MP: I am just going to turn this tape recorder on and we can forget about it. OK?
KM: You are the boss, whatever you say goes!
MP: So I am “the director” today? (Laughing) I love that!
KM: You bet!
MP: You grew up in
KM: Yes. I was actually born in
MP: Did you ever visit Bileca?
KM: No, not Bileca, but I did spend 2 ½ months over there (in
The shooting location was about an hour away from
What was strange, was that there was virtually no one in this village under age 60, and that was what the film was all about – how the young people left the villages to go to Germany and elsewhere to find work, send money home, and the old people were left behind taking care of their children. I played an old man who was left behind by his son. It was an interesting film, but sadly, it wasn’t a success.
But in spite of the politics and working about ten hours a day on the film, I loved the village life. I got into the way of living over there. It was honest hard work.
MP: Do you know why your father left the old country?
KM: I asked that question many times. Hercegovina was part of the Austro-Hungarian Empire back then. My dad was of the age that he would have been conscripted into their army. He didn’t want to go into the Austro-Hungarian Army – so he left.
But in those days, the
My father was the youngest boy in the family and the family had run a kind of country store in Bileca. But other than this and a few things, my father didn’t have much to tell me about where he came from and what the family was about. I tried finding out more from my father before he died, but he didn’t have too much to say. I don’t think that his own father ever told him too much about the family history. Most of what I learned came through other relatives.
There was another story that I heard from one relative – and it is just that, “a story” that I can’t verify -- that the Sekulovici originally came from
MP: So you might really be “a Crnogorac (Montenegrin)”? That would explain a few things!
Yes, it would! (Laughing.)
MP: It always seemed a little strange to me that when many Serb families came here to the
KM: The old-timers had to go wherever the work was –even if that was on the other side of the world. That was their life.
But I had offered my father a chance to go to
So I went to
When my dad left Bileca, Veselin, my uncle (the oldest son) had gone to
I brought the tape of my trip to
MP: But how much were those ties to the old country really cut? You grew up in a Serb village in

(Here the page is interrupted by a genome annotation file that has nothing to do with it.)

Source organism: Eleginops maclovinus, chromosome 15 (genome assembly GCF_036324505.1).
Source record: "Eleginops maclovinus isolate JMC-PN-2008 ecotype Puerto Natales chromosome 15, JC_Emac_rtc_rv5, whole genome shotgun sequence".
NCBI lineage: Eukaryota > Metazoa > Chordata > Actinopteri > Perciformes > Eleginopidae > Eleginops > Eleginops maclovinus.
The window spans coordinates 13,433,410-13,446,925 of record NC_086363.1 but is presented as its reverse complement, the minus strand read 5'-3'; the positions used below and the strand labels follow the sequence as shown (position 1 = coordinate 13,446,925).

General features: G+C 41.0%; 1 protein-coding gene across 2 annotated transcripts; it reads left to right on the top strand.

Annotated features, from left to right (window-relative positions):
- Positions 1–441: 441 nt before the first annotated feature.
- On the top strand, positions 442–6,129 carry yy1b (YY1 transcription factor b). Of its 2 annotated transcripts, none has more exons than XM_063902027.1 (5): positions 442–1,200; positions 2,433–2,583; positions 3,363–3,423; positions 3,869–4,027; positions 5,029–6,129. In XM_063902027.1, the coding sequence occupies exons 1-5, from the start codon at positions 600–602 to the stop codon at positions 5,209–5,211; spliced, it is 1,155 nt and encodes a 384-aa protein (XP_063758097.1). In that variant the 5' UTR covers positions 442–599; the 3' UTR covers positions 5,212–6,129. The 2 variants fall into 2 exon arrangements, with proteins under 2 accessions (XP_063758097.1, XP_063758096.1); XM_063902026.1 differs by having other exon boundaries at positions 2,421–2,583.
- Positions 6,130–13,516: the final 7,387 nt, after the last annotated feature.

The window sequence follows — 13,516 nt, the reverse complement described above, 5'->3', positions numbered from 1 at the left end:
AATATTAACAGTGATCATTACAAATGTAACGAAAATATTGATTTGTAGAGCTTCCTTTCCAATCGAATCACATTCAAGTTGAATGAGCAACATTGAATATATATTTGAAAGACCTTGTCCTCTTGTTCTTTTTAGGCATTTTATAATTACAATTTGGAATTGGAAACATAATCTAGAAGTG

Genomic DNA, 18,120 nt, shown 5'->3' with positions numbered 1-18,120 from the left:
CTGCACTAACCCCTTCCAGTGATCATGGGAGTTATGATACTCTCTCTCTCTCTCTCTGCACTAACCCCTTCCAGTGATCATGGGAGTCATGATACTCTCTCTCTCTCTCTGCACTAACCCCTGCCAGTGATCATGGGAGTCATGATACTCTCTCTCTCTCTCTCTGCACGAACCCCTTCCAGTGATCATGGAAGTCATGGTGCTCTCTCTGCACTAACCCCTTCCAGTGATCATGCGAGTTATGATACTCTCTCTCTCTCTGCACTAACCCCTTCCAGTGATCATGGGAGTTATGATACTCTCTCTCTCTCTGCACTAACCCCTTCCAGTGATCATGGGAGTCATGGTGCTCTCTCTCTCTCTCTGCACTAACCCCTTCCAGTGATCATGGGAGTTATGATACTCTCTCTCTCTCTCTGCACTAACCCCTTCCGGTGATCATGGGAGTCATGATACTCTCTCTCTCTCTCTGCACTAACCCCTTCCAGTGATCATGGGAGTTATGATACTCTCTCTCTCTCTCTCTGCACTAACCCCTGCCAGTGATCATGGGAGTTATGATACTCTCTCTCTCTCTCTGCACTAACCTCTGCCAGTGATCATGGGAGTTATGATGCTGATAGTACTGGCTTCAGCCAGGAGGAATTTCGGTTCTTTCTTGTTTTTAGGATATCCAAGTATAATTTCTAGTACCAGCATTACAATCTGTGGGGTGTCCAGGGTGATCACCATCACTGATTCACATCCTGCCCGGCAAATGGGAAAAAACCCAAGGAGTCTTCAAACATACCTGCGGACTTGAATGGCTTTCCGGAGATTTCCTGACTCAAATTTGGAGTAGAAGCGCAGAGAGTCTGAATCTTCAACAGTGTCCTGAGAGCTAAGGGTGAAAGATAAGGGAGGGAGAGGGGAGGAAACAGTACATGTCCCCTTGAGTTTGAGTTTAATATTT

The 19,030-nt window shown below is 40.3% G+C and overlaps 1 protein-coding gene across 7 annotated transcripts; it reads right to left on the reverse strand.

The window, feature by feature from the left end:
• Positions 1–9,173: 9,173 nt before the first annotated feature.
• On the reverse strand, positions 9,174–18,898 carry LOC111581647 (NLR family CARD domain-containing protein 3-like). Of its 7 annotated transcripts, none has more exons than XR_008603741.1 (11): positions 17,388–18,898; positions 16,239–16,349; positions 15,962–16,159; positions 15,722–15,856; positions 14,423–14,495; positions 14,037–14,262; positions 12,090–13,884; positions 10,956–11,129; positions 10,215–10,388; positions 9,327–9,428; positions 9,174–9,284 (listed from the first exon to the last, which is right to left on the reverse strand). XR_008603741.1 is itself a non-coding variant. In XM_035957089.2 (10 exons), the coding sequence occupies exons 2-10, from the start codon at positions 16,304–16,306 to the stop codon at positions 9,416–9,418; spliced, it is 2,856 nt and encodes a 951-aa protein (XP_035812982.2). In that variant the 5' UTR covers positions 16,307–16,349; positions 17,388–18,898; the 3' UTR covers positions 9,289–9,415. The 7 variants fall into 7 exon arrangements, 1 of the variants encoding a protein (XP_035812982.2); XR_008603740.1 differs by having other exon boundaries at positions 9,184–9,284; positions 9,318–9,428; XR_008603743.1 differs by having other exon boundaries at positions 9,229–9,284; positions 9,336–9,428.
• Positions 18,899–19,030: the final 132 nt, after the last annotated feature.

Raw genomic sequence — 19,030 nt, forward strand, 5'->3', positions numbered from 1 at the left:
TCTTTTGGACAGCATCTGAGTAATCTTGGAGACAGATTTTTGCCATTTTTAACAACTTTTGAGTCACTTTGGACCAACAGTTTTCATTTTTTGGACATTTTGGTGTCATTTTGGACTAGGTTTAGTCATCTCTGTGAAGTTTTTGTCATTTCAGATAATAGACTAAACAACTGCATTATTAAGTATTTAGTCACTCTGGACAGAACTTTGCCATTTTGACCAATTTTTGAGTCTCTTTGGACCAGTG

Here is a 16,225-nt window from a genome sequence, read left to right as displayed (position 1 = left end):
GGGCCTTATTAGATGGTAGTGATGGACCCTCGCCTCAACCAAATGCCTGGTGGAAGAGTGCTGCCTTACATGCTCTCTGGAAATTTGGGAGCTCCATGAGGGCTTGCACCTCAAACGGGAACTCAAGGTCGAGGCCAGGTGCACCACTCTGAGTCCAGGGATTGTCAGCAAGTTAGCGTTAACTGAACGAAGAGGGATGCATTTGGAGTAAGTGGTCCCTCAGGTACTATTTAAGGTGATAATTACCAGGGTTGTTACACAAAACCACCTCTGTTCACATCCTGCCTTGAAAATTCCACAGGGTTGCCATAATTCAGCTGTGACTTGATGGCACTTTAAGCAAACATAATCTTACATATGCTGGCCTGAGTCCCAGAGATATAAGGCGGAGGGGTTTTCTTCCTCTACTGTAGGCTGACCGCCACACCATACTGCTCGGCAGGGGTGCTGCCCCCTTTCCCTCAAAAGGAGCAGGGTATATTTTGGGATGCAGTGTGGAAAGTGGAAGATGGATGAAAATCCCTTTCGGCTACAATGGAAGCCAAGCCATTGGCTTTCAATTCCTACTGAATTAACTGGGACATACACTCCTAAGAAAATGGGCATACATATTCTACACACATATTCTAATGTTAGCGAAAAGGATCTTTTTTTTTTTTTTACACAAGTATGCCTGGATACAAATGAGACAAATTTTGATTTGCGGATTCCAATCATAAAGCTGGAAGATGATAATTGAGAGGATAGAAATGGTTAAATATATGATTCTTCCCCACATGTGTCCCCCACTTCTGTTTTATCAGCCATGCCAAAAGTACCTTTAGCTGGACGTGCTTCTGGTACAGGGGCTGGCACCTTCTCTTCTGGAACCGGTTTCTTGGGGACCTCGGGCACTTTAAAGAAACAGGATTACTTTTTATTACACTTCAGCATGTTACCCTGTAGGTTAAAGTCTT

KM: That’s a good question. I loved the Vlade Divac interview you did in the Srbobran, and what he had to say amazed me. Vlade Divac – a Serb who has only been in the
I was just talking to my friend Don Nikcevich --Don grew up on the same block as I did in
I am first-generation born in this country and I do know this – our fathers and grandfathers came to this country in the late 19th and early 20th century and as a very small minority, they helped build the
This “ladder” still exists but, somehow, I feel that we lost a large part of a generation – we failed this generation and wasted precious time. I can say this from my own experience --my children sang Serbian songs, we had a Serbian picnic every summer, tamburas were playing, many came from
MP: How could you say it was “wasted”? What a career!
KM: For me, it wasn’t wasted. But I was really raised to be a Serb! At the age of 13, I had to join the Serbian male choir. There were 25 men and me. These men were smokers and drinkers, but they never let me touch a drop. Even when I was nineteen and ready to go to college, they wouldn’t even let me have a beer at a concert in
But my kids never really had this kind of experience. Both my daughters went to church some and they know a bit of what being a Serb is about. They also know “Kako si?”, “Dobro” and “Hvala” and all of those short phrases. But they didn’t really get the full essence of it.
MP: I am not so sure that you “failed a generation.” The church split failed a generation. I recall thinking to myself as a kid, “How can these people claim to have Christianity when they are constantly at each others throats?” I came back to “being a Serb.” A lot of my generation never did come back.